Google, of course, feels differently. The company will argue it’s constantly improving its products and paying to be the default engine is a reasonable and fair practice. The company says it does have competitors in the search business. Google cites numerous examples, including the fact that many internet searches start on platforms like Amazon, for example. There, we’ll see a fight over how the courts should define the market. The DOJ says a search that starts on Amazon is completely different from the kind of search that starts on Google.com.
Default options on tech products are a powerful thing. In Google’s blog post, the company includes a number of gifs that show just how easy it is to change your defaults. On an iPhone’s Safari browser, for example, Google points out that it takes just four taps to change the default search engine. On the other hand, many people might not realize it’s even possible to change the default search engine, and the vast majority of people who do know may never bother.
Google will say that interference in the markets will stifle innovation, not encourage it. In one sense, the DOJ has history on its side. It’s widely believed that the government’s success at kneecapping Microsoft’s alleged monopoly in the late ‘90s paved the way for companies such as Google and Meta. Microsoft is still worth $US2.4 trillion as of Tuesday. In other words, antitrust regulation may boost innovation, not the other way around.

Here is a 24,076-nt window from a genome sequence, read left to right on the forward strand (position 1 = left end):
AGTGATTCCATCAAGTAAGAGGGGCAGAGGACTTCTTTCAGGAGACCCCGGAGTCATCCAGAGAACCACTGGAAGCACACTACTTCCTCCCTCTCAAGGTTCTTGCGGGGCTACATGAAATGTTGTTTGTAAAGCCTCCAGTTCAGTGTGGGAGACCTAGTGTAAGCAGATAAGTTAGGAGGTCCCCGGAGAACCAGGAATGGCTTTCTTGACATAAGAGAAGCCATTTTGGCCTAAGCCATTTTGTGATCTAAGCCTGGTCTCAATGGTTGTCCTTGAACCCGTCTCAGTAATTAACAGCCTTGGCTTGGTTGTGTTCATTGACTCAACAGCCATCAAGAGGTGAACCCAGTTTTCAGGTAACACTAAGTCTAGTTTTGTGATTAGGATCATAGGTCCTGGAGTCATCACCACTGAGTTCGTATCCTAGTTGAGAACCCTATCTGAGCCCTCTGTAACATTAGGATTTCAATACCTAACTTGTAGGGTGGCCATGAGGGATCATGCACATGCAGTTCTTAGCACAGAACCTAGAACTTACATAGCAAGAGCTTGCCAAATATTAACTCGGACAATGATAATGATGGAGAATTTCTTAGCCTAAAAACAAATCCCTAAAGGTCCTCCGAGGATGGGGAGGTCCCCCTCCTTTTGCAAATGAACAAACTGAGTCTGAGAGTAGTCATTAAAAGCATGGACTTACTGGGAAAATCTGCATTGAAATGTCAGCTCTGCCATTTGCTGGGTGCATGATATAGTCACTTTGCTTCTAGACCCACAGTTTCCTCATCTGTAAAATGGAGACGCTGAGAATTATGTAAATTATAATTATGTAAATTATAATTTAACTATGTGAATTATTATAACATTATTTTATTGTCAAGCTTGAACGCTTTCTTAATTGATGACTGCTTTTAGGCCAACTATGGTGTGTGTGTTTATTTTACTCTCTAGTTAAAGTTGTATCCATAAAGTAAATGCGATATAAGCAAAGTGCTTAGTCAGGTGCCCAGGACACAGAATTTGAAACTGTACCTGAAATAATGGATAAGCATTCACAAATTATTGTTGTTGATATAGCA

No matter who wins this case, you’ll see Google and the DOJ back in court in the near future fighting over some very similar issues, ones even more foundational to Google’s business. The tech giant is fighting two other antitrust cases in the US over its alleged monopoly in the online advertising business, one against the federal government, and another against a coalition of state attorneys general. Google faces yet another advertising antitrust case in the EU. The details are complicated, but the bottom line is Google’s own estimates say it eats up a stunning 35% of every dollar spent on digital advertising, and there’s a ton of evidence to suggest that the company uses its market power for self-dealing.
And win or lose, Google is in trouble. Legal experts talk about the “policeman at the elbow effect,” where the simple presence of government scrutiny forces a company to take fewer chances in the marketplace. That’s what happened when the DOJ began a 13-year antitrust battle against IBM in the 1960s. The DOJ lost the case, but IBM was distracted and had to move slowly, and Microsoft and Apple swooped in and knocked IBM off its perch. 20 years later, the same thing happened to Microsoft. Right on schedule, another two decades have passed, and now it could be Google’s turn.
Today, AI tools like ChatGPT pose an existential threat to the company’s search business. Google.com is the most popular website on earth, but Google needs to take big risks to fend off competition right now—which is exactly what it can’t do with the DOJ breathing down its neck.